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Under the 9-9-9 program of the Procurement and Assignment Service to meet military needs, the hospital internship has been reduced to nine months. Although changes in organization of training programs have naturally occurred, the internship continues to provide basic preparation for general practice, specialization, military medicine or other medical activities.
Every effort is being made to maintain a high level of educational performance. The reduction in length of internship, therefore, imposes a greater responsibility on hospitals to insure that the limited period of training will be productive of maximum educational value. First, the internship must continue to be viewed primarily as an educational function and not mainly as a personnel problem in relation to institutional service: With the present shortage of personnel of all kinds, hospitals and medical staffs must guard carefully against any tendency to exploit interns in noneducational duties. Economy in the use of house officers is of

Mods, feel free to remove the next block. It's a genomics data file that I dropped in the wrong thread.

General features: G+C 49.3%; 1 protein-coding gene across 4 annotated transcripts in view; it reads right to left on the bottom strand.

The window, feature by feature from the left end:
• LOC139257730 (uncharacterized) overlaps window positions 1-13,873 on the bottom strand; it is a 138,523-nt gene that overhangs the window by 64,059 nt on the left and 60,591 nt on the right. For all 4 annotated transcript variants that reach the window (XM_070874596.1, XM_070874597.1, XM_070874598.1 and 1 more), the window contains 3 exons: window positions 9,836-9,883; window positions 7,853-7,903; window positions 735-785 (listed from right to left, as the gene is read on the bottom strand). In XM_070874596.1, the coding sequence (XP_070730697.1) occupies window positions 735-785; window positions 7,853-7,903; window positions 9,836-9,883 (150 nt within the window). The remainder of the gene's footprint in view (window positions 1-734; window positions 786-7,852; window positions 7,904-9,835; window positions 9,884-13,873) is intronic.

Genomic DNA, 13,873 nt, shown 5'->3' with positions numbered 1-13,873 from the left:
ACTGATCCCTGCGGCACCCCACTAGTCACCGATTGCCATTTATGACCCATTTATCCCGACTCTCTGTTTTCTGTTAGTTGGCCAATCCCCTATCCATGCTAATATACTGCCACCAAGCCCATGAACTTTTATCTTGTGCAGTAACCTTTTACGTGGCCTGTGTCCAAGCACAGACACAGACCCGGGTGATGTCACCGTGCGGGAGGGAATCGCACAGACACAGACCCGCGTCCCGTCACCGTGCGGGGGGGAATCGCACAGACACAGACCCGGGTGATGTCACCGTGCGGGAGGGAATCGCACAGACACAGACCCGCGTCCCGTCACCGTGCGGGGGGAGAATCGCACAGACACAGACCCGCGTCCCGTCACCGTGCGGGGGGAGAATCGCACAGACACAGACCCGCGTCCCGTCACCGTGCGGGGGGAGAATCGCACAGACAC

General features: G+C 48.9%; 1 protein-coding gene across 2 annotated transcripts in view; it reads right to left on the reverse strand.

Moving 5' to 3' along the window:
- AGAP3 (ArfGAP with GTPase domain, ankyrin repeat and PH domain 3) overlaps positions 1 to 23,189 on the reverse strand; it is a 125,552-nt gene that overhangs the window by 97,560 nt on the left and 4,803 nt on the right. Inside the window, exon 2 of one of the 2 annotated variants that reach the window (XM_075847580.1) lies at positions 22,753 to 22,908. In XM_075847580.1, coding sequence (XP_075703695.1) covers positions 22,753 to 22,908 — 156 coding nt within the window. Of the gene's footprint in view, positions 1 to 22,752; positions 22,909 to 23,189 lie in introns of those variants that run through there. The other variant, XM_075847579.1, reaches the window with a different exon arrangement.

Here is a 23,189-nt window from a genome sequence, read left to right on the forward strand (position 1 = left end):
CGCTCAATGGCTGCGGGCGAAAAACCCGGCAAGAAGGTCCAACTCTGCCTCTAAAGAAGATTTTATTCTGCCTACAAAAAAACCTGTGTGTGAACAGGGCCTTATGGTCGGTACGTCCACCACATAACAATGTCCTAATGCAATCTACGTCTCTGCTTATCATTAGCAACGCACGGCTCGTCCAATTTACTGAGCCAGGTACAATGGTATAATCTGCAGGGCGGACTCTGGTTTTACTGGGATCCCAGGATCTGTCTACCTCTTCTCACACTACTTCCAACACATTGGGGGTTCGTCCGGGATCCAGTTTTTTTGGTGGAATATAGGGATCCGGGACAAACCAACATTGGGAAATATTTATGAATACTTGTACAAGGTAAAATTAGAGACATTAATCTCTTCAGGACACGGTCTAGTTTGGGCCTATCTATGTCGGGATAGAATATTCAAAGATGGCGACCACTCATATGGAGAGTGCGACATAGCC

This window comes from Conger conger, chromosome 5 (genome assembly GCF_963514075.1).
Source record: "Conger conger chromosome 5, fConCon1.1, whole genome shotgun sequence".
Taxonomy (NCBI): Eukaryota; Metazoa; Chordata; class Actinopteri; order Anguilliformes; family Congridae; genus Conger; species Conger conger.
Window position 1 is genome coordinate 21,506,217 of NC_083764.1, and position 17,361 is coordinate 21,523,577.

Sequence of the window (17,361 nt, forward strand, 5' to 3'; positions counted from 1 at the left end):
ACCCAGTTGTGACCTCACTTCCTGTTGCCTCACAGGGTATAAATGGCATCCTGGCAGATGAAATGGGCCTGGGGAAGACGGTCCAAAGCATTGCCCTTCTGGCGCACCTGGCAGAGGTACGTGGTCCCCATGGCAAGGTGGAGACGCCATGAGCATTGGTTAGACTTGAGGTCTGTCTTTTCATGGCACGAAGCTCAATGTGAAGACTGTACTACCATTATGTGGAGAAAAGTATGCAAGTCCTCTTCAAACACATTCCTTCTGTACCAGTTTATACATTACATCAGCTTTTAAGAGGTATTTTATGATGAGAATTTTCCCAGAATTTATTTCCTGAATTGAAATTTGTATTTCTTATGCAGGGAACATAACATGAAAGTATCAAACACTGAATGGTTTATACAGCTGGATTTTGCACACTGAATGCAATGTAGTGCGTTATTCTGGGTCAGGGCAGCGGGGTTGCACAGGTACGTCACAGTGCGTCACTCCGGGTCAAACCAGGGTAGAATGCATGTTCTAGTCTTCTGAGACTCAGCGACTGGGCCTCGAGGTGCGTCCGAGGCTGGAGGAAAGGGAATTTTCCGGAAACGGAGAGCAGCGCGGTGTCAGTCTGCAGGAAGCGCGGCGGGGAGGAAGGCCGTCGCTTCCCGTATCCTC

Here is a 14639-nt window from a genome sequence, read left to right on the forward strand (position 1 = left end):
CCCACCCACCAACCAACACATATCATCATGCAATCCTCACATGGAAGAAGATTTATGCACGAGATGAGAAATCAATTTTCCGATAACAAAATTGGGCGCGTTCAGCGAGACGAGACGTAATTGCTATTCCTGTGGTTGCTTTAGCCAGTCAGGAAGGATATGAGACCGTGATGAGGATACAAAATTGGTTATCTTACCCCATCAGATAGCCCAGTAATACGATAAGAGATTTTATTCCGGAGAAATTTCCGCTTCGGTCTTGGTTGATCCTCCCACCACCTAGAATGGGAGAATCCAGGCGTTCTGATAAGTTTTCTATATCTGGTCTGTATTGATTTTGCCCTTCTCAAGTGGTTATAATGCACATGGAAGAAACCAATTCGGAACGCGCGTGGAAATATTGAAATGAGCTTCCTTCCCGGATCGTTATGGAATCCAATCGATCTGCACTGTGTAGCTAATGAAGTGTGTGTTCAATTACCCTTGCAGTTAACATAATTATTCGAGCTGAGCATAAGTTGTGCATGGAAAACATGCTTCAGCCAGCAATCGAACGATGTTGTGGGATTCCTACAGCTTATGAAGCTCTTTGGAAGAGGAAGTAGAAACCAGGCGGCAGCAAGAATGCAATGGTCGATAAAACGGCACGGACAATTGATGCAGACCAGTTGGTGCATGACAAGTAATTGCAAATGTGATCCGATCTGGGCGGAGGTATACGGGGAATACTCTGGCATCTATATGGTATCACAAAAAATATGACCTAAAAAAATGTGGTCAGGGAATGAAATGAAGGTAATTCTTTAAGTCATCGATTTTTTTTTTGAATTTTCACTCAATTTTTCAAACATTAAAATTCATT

INTERNSHIPS IN WARTIME. JAMA. 1944;124(13):924–925. doi:10.1001/jama.1944.02850130110012
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